The friction behavior of atomically stepped metal surfaces under contact loading is studied using molecular dynamics simulations. While real rough metal surfaces involve roughness at multiple length scales, the focus of this paper is on understanding friction of the smallest scale of roughness: atomic steps. To this end, periodic stepped Al surfaces with different step geometry are brought into contact and sheared at room temperature. Contact stress that continuously tries to build up during loading, is released with fluctuating stress drops during sliding, according to the typical stick-slip behavior. Stress release occurs not only through local slip, but also by means of step motion. The steps move along the contact, concurrently resulting in normal migration of the contact. The direction of migration depends on the sign of the step, i.e., its orientation with respect to the shearing direction. If the steps are of equal sign, there is a net migration of the entire contact accompanied by significant vacancy generation at room temperature. The stick-slip behavior of the stepped contacts is found to have all the characteristic of a self-organized critical state, with statistics dictated by step density. For the studied step geometries, frictional sliding is found to involve significant atomic rearrangement through which the contact roughness is drastically changed. This leads for certain step configurations to a marked transition from jerky sliding motion to smooth sliding, making the final friction stress approximately similar to that of a flat contact.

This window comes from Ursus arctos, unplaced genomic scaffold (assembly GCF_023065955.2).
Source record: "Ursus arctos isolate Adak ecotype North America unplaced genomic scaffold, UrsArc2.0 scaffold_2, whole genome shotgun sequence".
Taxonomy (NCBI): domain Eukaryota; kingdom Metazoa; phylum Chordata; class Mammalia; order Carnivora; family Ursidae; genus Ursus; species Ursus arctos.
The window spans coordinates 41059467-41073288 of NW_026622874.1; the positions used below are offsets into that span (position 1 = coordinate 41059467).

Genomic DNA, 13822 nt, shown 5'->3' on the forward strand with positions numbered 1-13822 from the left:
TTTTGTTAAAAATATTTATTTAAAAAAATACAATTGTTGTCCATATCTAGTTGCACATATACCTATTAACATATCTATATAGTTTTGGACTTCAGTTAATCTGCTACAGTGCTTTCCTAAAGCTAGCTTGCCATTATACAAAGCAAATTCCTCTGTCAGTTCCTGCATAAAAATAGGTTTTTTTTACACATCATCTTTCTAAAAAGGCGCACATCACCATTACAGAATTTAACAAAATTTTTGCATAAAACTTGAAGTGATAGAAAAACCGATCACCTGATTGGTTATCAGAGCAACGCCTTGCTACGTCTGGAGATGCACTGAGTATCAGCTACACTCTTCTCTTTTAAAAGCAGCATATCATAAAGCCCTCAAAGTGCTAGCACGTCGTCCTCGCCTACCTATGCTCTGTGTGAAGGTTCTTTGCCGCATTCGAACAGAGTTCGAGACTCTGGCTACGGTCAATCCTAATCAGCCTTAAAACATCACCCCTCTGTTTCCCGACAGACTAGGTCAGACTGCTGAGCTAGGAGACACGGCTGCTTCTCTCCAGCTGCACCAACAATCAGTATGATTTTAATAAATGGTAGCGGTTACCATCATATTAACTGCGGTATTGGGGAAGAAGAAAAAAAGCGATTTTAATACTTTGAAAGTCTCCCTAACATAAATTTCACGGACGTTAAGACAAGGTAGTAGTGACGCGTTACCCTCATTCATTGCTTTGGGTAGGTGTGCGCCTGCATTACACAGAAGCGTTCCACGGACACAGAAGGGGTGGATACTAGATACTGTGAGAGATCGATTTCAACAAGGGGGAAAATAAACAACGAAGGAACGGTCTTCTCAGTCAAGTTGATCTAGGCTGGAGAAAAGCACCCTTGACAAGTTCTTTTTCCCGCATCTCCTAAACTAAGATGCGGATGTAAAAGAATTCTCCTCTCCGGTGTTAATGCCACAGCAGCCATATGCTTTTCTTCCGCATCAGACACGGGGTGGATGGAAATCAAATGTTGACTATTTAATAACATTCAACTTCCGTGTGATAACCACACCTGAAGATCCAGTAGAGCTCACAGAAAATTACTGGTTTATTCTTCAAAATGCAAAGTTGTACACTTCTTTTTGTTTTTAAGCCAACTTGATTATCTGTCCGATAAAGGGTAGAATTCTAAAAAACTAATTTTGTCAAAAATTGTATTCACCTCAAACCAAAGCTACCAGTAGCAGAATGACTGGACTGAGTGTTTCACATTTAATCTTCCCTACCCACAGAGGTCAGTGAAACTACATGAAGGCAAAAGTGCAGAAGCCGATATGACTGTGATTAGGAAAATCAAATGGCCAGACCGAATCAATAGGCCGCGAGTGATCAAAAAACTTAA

|Journal||Physical Review B (Condensed Matter and Materials Physics)|
|Publication status||Published - 2017|